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Court Overturns Violent Video Game Law

3 Jun, 2003 By: Joan Villa


A federal appeals court has overturned a St. Louis County ordinance barring the sale of violent video games to minors, handing to retailers a decisive First Amendment victory.

Both the Interactive Digital Software Association (IDSA) and the Video Software Dealers Association (VSDA), co-plaintiffs in the legal challenge, hailed the unanimous decision. The U.S. Court of Appeals for the Eighth Circuit overturned a lower court in deciding that governments do not have “unbridled license” to regulate the games that minors can play, according to the VSDA.

“There is no justification for disqualifying video games as speech simply because they are constructed to be interactive,” the court noted in its nine-page ruling.

“Today's ruling is a milestone in First Amendment law,” said VSDA president Bo Andersen. “The court recognized that the appropriate response to concerns about violence in entertainment is parental control, not government censorship.”

The 2000 ordinance would have made it illegal for retailers to sell or rent violent video games to minors under age 17, but the appellate court held that video games are protected speech and “the government cannot silence protected speech by wrapping itself in the cloak of parental authority.” The court also said that the arguments claiming violent video games are harmful to minors are “unsupported in the record.”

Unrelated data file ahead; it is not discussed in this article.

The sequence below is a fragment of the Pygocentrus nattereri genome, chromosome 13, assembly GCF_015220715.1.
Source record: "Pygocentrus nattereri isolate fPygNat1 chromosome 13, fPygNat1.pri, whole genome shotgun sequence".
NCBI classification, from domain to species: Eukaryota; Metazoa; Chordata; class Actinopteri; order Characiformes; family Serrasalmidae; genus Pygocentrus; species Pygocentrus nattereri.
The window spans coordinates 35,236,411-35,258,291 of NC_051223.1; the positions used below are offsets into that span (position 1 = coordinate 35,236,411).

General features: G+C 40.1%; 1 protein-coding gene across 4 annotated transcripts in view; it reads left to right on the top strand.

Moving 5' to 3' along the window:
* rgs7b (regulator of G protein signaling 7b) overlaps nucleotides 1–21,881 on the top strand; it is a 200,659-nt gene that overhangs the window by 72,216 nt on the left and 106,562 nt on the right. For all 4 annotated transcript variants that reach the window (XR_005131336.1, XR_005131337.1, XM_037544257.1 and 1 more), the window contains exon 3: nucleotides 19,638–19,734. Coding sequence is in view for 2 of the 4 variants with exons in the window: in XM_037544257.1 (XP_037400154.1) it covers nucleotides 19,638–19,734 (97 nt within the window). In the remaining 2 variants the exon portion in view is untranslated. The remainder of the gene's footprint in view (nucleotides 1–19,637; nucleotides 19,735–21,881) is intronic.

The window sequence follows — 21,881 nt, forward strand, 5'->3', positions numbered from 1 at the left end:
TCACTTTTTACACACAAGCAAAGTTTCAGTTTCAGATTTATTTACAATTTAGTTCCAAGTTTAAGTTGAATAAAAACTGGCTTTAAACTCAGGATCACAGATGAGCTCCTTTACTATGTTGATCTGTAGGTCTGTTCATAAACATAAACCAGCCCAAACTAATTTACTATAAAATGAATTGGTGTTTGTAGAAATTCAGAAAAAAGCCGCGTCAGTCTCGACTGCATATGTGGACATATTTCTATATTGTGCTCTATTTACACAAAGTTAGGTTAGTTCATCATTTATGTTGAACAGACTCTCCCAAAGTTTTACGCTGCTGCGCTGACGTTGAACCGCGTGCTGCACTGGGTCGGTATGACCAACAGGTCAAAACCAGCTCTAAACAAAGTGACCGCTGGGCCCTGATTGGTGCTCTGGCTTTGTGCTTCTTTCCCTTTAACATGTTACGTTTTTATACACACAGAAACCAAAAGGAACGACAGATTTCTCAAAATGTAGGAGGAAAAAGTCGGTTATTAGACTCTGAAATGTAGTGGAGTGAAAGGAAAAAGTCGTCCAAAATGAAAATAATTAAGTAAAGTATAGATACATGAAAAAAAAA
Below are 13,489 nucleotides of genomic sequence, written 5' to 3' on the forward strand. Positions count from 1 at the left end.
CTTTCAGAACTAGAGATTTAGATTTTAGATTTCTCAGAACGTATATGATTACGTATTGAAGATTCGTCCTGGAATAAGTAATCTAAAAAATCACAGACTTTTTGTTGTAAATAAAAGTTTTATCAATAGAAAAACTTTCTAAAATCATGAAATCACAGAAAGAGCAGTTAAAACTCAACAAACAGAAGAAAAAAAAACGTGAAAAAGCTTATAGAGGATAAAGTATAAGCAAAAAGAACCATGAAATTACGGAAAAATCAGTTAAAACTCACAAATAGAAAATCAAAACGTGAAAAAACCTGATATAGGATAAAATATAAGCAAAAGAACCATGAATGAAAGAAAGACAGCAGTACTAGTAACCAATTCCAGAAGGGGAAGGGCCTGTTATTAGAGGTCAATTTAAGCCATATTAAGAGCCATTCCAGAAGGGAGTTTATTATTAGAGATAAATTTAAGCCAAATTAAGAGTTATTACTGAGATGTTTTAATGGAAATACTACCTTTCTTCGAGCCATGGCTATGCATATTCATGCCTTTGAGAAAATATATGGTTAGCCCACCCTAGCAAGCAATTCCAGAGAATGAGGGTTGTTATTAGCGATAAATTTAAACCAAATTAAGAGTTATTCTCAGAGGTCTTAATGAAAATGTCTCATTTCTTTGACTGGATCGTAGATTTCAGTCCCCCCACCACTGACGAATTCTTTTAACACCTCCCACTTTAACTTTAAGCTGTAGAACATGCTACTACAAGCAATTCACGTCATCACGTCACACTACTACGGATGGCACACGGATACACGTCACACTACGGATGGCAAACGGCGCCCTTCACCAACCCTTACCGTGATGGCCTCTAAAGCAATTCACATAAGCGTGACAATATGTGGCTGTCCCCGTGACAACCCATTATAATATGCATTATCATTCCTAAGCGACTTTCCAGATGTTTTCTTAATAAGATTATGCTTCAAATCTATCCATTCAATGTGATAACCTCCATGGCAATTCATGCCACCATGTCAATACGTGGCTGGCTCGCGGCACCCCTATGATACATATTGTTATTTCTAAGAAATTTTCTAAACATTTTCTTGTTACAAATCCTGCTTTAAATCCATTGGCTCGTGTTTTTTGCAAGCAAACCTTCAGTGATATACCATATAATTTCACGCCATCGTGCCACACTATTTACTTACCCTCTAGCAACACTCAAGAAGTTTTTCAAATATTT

“This decision is a total and unambiguous affirmation of our position that video games have the same constitutional status as a painting, a film, or a book,” said IDSA president Douglas Lowenstein. “The decision sends a powerful signal to government at all levels that efforts to regulate consumers' access to the creative and expressive content found in video games will not be tolerated.”

Andersen emphasized that although the law supports freedom of expression, the industry still has an obligation to help parents control access to inappropriate material through voluntary enforcement of the ratings systems in place for both movies and games.

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